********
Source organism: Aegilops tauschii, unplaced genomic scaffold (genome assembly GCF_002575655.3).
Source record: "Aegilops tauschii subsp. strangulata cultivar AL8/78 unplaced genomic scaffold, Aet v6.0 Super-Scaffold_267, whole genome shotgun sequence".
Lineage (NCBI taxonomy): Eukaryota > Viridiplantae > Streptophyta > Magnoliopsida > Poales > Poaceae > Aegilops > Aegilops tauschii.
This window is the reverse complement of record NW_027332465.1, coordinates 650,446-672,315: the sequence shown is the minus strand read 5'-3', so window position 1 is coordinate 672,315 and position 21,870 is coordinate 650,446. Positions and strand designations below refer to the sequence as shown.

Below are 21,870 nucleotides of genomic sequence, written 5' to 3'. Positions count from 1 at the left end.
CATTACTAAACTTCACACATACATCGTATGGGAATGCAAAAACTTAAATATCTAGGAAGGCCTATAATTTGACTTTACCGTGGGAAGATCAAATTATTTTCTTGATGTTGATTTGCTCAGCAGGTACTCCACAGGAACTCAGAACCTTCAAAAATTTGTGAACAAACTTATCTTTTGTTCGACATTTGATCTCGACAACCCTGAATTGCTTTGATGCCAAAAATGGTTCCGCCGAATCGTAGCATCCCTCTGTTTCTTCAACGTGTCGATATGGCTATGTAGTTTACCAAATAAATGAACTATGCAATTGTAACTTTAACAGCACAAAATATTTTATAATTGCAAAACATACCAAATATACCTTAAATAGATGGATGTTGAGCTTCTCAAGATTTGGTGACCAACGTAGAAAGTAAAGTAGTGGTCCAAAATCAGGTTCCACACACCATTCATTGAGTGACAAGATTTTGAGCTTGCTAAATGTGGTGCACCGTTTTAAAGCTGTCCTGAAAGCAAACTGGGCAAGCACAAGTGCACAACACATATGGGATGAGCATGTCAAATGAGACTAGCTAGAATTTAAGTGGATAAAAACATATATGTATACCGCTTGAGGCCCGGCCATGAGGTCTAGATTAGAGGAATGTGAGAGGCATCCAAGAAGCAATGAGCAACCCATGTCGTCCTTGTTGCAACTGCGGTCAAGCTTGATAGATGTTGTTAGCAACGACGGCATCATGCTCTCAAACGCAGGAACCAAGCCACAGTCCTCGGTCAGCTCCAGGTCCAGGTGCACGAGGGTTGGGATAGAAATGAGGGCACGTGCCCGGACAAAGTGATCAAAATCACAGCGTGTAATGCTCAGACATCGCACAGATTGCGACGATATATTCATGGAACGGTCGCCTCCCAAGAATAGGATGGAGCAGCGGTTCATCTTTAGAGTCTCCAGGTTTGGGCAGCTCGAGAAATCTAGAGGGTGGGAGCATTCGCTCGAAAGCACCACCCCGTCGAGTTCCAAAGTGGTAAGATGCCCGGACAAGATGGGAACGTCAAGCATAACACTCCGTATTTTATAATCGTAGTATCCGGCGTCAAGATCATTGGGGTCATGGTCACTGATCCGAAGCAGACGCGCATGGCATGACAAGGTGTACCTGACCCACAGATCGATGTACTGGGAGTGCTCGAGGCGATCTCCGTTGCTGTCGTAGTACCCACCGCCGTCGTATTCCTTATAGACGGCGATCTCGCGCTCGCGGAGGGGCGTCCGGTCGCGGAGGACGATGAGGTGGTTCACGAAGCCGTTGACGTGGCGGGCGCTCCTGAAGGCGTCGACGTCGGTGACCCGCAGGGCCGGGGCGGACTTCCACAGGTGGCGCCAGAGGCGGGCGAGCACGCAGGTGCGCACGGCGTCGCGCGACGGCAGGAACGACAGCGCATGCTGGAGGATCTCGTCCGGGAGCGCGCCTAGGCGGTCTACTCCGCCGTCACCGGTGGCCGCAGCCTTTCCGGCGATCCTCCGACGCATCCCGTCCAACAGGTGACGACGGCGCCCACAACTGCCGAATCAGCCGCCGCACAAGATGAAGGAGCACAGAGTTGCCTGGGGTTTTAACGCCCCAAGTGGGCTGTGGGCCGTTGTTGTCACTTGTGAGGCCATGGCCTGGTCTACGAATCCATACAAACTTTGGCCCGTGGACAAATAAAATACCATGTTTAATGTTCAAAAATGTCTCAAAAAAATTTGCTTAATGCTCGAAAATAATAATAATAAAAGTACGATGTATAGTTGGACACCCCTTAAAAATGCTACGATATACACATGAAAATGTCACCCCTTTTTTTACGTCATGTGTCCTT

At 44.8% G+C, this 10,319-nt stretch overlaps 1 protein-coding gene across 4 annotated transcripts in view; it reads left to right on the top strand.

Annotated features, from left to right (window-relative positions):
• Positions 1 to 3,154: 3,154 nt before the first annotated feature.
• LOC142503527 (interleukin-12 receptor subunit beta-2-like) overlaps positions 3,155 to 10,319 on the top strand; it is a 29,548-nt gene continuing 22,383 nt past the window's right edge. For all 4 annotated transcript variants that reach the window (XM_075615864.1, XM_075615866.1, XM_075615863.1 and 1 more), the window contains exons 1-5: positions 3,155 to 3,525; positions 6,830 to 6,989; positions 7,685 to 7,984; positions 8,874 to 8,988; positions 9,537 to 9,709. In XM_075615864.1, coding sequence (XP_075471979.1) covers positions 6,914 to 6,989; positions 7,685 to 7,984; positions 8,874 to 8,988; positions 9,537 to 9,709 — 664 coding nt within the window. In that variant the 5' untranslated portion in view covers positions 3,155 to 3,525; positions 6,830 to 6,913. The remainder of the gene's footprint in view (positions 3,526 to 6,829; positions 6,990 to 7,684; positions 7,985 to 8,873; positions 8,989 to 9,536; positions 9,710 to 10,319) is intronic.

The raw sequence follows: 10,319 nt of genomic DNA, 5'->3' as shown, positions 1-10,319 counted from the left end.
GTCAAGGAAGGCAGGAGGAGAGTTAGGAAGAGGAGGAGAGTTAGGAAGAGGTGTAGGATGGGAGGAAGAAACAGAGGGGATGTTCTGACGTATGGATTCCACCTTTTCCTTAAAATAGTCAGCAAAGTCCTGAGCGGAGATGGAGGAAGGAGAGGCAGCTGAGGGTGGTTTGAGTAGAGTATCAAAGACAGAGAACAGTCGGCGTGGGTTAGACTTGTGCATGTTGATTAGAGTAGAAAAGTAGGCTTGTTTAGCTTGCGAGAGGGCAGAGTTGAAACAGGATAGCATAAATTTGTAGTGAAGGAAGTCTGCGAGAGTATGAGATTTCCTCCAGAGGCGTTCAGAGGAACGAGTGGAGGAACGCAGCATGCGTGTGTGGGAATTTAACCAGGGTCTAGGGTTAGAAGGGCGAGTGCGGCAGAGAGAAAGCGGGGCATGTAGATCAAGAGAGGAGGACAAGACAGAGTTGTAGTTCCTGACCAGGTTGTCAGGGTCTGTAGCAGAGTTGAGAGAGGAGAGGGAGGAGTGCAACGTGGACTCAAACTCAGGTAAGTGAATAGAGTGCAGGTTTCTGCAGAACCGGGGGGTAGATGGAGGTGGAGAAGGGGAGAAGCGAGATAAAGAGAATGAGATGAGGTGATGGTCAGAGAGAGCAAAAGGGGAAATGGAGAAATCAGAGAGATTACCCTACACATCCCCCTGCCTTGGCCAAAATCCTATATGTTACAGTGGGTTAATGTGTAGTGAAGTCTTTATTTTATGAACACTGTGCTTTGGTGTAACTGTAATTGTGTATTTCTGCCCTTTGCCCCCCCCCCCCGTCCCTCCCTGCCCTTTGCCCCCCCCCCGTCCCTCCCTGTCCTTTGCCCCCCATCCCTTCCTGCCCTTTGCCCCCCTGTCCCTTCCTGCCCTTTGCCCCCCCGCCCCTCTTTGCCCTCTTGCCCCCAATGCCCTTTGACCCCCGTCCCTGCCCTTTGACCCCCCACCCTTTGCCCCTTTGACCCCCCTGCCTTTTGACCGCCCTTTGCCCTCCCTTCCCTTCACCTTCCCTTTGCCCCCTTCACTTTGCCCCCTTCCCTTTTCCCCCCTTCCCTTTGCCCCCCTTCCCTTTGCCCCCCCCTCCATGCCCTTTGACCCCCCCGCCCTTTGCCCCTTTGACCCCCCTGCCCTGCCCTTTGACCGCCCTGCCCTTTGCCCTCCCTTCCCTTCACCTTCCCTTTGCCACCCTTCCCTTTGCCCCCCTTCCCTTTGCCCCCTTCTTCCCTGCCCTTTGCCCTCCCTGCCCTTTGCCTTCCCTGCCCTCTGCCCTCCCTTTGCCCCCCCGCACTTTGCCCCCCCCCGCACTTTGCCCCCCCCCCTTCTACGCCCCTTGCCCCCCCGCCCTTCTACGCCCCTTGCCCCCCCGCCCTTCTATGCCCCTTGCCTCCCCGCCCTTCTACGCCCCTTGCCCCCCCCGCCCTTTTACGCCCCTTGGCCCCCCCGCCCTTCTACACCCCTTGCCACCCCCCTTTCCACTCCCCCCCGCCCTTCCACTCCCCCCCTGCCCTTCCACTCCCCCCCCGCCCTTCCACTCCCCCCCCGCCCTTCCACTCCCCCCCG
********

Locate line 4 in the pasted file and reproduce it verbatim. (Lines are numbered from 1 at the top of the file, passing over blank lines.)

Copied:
This window is the reverse complement of record NW_027332465.1, coordinates 650,446-672,315: the sequence shown is the minus strand read 5'-3', so window position 1 is coordinate 672,315 and position 21,870 is coordinate 650,446. Positions and strand designations below refer to the sequence as shown.